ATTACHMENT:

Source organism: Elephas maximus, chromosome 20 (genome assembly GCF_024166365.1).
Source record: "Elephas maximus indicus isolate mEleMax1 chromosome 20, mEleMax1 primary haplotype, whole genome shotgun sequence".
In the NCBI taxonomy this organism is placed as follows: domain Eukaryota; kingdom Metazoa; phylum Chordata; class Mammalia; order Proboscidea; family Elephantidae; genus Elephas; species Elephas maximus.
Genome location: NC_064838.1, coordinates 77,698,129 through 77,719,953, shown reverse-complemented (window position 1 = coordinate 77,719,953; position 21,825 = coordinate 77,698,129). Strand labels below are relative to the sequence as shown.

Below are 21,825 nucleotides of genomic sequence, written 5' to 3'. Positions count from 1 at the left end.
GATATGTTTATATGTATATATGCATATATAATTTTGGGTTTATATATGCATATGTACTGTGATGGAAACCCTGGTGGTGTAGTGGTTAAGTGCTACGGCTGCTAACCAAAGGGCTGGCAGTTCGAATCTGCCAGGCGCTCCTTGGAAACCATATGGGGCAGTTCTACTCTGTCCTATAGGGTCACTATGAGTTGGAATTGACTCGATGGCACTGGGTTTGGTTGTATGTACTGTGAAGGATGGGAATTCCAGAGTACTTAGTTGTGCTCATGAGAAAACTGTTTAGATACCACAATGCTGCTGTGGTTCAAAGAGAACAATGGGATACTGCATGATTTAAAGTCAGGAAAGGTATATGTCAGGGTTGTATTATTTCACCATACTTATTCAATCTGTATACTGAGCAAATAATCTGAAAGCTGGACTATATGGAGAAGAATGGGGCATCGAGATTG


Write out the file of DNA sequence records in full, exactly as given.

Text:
Source organism: Elephas maximus, chromosome 20 (genome assembly GCF_024166365.1).
Source record: "Elephas maximus indicus isolate mEleMax1 chromosome 20, mEleMax1 primary haplotype, whole genome shotgun sequence".
In the NCBI taxonomy this organism is placed as follows: domain Eukaryota; kingdom Metazoa; phylum Chordata; class Mammalia; order Proboscidea; family Elephantidae; genus Elephas; species Elephas maximus.
Genome location: NC_064838.1, coordinates 77,698,129 through 77,719,953, shown reverse-complemented (window position 1 = coordinate 77,719,953; position 21,825 = coordinate 77,698,129). Strand labels below are relative to the sequence as shown.

Below are 21,825 nucleotides of genomic sequence, written 5' to 3'. Positions count from 1 at the left end.
GATATGTTTATATGTATATATGCATATATAATTTTGGGTTTATATATGCATATGTACTGTGATGGAAACCCTGGTGGTGTAGTGGTTAAGTGCTACGGCTGCTAACCAAAGGGCTGGCAGTTCGAATCTGCCAGGCGCTCCTTGGAAACCATATGGGGCAGTTCTACTCTGTCCTATAGGGTCACTATGAGTTGGAATTGACTCGATGGCACTGGGTTTGGTTGTATGTACTGTGAAGGATGGGAATTCCAGAGTACTTAGTTGTGCTCATGAGAAAACTGTTTAGATACCACAATGCTGCTGTGGTTCAAAGAGAACAATGGGATACTGCATGATTTAAAGTCAGGAAAGGTATATGTCAGGGTTGTATTATTTCACCATACTTATTCAATCTGTATACTGAGCAAATAATCTGAAAGCTGGACTATATGGAGAAGAATGGGGCATCGAGATTG